Polycarp the Ascetic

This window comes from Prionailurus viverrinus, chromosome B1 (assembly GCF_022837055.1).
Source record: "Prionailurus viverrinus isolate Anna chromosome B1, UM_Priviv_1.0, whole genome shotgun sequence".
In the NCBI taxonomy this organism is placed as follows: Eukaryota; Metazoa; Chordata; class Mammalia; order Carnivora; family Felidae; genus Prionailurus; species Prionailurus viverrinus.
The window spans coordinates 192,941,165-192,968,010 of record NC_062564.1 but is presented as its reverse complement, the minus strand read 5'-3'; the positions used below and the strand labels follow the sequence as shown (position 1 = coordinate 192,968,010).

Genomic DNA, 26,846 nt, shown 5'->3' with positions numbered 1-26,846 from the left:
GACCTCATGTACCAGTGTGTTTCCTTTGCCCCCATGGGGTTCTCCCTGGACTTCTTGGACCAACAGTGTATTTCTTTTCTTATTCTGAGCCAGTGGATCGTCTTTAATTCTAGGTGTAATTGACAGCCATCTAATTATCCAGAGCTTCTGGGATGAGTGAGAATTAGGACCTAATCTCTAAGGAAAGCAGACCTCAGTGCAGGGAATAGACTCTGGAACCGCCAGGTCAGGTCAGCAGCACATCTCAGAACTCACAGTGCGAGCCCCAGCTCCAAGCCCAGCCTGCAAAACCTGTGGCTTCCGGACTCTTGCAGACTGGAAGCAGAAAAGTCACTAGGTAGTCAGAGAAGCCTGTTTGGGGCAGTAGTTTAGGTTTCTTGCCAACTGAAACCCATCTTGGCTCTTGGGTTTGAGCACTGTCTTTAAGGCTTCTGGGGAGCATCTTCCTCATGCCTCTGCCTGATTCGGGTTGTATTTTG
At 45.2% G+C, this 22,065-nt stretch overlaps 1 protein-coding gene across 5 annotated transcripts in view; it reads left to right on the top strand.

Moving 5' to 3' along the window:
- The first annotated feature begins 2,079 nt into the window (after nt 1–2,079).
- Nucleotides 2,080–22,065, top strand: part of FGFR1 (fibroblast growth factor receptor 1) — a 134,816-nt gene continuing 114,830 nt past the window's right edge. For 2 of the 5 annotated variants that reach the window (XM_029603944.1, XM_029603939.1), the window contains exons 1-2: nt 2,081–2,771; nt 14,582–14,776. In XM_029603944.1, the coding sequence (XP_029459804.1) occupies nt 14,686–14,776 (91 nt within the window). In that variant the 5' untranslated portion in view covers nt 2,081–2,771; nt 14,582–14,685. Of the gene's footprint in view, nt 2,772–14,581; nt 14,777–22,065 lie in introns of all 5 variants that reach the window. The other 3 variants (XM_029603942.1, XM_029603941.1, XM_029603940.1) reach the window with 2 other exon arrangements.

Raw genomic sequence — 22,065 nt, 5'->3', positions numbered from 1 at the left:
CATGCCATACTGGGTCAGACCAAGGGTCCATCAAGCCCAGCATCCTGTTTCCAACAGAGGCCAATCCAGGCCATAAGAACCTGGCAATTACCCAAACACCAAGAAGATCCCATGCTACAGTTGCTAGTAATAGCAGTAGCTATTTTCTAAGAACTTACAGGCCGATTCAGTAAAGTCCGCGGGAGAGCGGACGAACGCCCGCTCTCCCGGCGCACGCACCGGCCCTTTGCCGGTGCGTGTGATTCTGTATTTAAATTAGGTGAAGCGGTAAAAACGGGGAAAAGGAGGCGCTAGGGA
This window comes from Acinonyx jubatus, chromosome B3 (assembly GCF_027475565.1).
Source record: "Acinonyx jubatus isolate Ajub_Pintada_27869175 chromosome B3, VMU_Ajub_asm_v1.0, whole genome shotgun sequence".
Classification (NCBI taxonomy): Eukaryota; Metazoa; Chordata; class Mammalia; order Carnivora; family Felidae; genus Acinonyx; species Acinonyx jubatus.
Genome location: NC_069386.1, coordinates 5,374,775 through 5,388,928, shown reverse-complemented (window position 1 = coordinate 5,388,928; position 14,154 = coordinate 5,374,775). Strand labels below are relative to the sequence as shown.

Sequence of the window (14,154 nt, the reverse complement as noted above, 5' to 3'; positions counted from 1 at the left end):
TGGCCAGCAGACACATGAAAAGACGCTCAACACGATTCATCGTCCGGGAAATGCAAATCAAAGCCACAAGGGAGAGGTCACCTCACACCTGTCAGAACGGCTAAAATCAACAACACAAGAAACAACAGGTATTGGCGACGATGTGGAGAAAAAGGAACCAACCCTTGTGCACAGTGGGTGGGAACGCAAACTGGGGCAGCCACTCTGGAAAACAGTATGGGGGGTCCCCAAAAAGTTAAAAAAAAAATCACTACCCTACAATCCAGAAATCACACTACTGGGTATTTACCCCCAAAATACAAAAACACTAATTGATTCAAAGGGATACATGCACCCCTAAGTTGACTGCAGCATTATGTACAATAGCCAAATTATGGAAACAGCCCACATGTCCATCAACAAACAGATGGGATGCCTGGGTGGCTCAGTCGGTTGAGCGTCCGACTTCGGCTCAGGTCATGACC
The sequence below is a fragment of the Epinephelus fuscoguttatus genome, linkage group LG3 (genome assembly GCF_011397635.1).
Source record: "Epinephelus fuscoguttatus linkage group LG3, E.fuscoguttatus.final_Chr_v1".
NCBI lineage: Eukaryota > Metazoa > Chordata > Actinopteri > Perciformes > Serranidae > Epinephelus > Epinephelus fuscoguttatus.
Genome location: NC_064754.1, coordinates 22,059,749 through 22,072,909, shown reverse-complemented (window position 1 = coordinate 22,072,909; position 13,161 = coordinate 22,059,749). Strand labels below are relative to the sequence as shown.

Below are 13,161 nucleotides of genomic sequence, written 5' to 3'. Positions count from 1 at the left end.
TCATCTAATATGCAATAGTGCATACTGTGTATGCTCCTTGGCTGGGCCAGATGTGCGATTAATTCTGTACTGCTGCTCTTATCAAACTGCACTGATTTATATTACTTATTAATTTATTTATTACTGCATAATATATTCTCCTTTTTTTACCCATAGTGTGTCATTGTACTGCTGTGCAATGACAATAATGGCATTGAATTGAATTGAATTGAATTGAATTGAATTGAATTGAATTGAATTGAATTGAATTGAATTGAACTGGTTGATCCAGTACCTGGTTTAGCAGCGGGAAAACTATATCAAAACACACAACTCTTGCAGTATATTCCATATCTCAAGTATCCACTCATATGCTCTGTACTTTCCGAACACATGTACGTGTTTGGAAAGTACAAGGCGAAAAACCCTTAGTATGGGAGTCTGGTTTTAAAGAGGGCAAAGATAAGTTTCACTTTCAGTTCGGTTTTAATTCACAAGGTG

Polycarp the Ascetic There is extant in Greek a life of the female saint Syncletica, which has been ascribed to various persons. Some MSS. and the Greek ecclesiastical historian Nicephorus Callisti (H. E. 8:40) ascribe it to Athanasius; but Montfaucon, though he gives the piece with a Latin version in his edition of the works of Athanasius (2, 681, etc.), classes it among the spurious works, and declares that the difference of style, and the absence of any external testimony for five or six centuries after Athanasius leave no room to doubt its spuriousness. A copy, which was among the papers of Combefis, contains a clause, stating that the discourses or sayings of the saint had been reported by "the blessed Arsenius of Pegadae;" but this does not seem to describe him as the compiler of the narrative, but only as the author from whom part of the materials were derived. It is then most reasonable to follow the very ancient MS. in the Vatican Library, which ascribes the biography to Polycarp the Ascetic or Monk, but where or when this Polycarp lived cannot be determined. 'The biography was first published in the Latin version of David Colvillus in the Acta Sancetorum Januasrii, 1, 242, etc. The original Greek text is said to have been published with some other pieces (Ingolstadt, 1603, 4to); it is given with a new Latin version and notes in the Ecclesiae Graecae Monumenta of Cotelerius (Paris, 1677, 4to), 1, 201, etc. The MS. used by Cotelerius contained neither the author's name nor the final clause about Arsenius of Pegadae. The title of the piece is Βίος καὶ πολιτεία τῆς ὁσίας καὶ ἀοιδίμου μητρὸς ἡμῶν (in Monitfaon's edition, Β. κ. π. τῆς ἁγίας καὶ μακαρίας καὶ διδασκάλου) Συγκλητικῆς, Vita, et Gesta sanctca celebrisque mltris nostace (or, according to Monttfaucon, Sanctae beataeque magistrce) Syncleticae. See Fabicius, Biblioth. Graeca, 10, 329.